20190202 Parsha Mishpatim – Servants of Messiah

Last week’s Torah portion (Yitro) explained that exactly seven weeks after the Exodus from Egypt (i.e., 49 days after the great Passover), Moses gathered the Israelites at the foot of Mount Sinai to enter into covenant with the LORD. In a dramatic display of thunder, lightning, billowing smoke and fire, the LORD descended upon the mountain and recited the Ten Commandments to the people. Upon hearing the law’s categorical requirements, however, the people shrank back in fear and begged Moses to be their mediator before God. The people then stood far off, while Moses alone drew near to the thick darkness to receive the various laws and rules from the LORD.

This week’s Torah portion begins with Moses in the midst of the “thick darkness” of Sinai receiving additional instructions regarding civil law for the Israelite people. It begins with the LORD saying to Moses:

Exodus 21:1 Now these are the ordinances which you will set before them.

A well-known Jewish midrash says that the LORD initially offered the Torah to each of the 70 nations, but none accepted it without first asking what it was about. After hearing the various commandments, each nation had some excuse or another for not accepting it (for example, God offered Torah to the Ishmaelites, but they declined the offer because of its prohibition of theft, since their trading practices required it). God finally turned to the nation of Israel, who said “all that the LORD says we will do”. Note something remarkable here: Unlike the other nations, Israel chose Torah before knowing its contents (Exodus 19:8). In fact, even after Moses had explained the extent of Torah’s demands, all Israel said “all that the LORD says we will do and
obey” (Exodus 24:7).

The word mishpatim means “rules” or “ordinances” and is derived from the Hebrew word shaphat (“to judge”). Parasha Mishpatim is sometimes called Sefer HaBrit (“the Book of the Covenant”), since it contains over 11.5% of all of the mitzvot (commandments) found in the entire Torah (53 of 613). These mishpatim include a wide range of civil laws, criminal laws, ritual laws, financial laws, and family laws (these civil laws are sometimes referred to as bein Adam L’Chavero – “between man and his fellow man.”

What follows in Mishpatim is in stark contrast with last week’s Parsha Yitro. We go from the thunder, lightning and earthquakes to a bunch of rules and regulations. That would be like moving from a Tom Clancy novel to the Code of Federal Regulations governing the specifications for wheelchair ramps in the Americans With Disabilities Act. Boring!!!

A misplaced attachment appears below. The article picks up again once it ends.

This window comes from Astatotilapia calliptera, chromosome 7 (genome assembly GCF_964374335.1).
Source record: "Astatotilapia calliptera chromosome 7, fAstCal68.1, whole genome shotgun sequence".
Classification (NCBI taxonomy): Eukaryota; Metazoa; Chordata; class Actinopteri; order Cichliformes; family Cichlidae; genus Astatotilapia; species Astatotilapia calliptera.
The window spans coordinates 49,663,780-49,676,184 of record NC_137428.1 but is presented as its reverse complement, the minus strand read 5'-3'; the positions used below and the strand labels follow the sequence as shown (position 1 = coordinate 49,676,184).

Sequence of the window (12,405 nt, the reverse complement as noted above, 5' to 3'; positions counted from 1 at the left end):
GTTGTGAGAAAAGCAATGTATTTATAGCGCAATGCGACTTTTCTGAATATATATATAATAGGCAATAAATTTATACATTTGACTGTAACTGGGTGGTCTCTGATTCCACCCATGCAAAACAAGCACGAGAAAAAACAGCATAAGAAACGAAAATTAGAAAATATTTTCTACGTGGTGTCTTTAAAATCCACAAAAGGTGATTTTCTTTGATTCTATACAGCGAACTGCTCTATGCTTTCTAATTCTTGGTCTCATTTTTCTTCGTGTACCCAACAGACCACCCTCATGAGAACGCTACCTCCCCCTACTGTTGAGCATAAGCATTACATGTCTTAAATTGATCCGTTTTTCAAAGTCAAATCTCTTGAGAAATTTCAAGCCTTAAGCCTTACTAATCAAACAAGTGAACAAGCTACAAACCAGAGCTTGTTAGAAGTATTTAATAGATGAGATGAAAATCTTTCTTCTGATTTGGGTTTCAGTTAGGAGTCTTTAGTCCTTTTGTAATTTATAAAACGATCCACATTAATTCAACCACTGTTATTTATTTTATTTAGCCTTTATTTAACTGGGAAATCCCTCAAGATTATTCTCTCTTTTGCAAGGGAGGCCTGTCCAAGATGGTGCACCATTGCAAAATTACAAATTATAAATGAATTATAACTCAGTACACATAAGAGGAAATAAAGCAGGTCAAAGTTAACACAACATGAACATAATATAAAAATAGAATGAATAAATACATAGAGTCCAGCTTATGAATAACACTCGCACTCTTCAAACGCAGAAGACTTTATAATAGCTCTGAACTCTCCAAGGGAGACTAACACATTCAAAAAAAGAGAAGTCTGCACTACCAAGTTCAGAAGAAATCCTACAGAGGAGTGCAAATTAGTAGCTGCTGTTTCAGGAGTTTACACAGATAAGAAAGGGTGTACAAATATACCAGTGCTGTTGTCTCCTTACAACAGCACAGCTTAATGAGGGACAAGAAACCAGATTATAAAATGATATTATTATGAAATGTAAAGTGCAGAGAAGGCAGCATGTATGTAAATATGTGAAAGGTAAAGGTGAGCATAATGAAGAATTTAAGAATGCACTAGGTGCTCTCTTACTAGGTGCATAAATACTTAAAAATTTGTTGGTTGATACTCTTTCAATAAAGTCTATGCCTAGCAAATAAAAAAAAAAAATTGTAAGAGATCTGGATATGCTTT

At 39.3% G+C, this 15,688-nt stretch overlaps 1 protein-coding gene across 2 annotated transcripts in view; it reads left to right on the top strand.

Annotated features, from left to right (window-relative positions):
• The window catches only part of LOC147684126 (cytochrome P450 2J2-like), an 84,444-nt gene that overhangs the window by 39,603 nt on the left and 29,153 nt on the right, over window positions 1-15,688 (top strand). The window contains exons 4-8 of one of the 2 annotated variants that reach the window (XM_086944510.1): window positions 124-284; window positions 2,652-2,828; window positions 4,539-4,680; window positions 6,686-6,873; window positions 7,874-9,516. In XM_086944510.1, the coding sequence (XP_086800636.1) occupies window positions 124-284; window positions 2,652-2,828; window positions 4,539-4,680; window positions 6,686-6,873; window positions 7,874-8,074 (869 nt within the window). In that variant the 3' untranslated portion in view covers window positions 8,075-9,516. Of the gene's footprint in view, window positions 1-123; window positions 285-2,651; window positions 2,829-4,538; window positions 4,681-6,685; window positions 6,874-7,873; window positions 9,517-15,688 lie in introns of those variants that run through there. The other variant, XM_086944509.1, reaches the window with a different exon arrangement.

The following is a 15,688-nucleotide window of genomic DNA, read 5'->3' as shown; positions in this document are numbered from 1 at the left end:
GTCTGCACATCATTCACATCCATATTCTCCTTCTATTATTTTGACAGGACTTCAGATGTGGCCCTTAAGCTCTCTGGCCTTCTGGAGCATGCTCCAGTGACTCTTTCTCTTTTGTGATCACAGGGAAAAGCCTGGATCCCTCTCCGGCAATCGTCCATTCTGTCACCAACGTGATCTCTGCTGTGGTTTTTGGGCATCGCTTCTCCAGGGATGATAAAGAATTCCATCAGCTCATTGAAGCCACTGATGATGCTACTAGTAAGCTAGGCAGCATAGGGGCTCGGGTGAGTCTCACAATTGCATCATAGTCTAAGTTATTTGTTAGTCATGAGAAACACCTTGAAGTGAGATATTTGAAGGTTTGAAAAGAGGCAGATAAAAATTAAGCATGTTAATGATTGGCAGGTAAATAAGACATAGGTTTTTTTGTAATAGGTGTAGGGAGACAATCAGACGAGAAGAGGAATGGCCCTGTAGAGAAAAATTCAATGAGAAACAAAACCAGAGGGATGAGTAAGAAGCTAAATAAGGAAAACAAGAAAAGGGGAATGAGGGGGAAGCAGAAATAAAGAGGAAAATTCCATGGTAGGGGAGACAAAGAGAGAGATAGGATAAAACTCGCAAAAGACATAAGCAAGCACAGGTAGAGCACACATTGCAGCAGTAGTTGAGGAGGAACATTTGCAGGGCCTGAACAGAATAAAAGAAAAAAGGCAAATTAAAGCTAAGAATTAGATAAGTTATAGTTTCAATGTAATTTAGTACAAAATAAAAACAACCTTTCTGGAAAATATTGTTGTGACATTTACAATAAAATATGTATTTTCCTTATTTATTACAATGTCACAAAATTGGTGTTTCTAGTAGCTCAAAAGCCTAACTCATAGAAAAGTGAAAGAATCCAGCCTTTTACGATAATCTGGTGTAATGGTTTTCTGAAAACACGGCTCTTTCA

It is interesting that the first ordinance that we read is

Exodus 21:2 “If you buy a Hebrew servant, he is to serve for six years, and in the seventh he is to go free, without payment.

Why would the first thing after the 10 Commandments be rules about slaves? Why not something grandiose, befitting the lightning, thunder and earthquakes?

I think these verses are brought up first because of the condition from which Israel had just been freed. Remember that less than four months earlier, Israel had been mired in the bondage of generations of slavery. Slavery was all the people knew. They didn’t know how to be free men.

All they knew about how to treat slaves was how they were treated. The Egyptians were cruel taskmasters and Hashem did not want His Chosen People to emulate their former masters. He wanted them to be better than that.

Now many of you will look at these rules and ask how could God condone slavery? Isn’t that wrong? Yes, I believe slavery is wrong. But in those days a person could become a slave in a variety of ways. He could be ordered to be slave to pay for theft or to pay off a debt that he could not repay. They didn’t have a prison system like we have today. It was all much more personal. If you stole someone’s property, then you had to pay them back.

A person could sell himself into slavery to pay debts. He could even sell his daughter up until the time she could be married. The oral Torah on this is much softer. A man would sell his daughter if she would eventually be married to her master or his son. It doesn’t really square with our own sense of what is right and wrong today, but it was a common practice throughout all the world at that time. In fact, many people who couldn’t afford passage to the Americas from Europe were indentured servants in a similar fashion, with an expectation of freedom after a number of agreed upon years of service.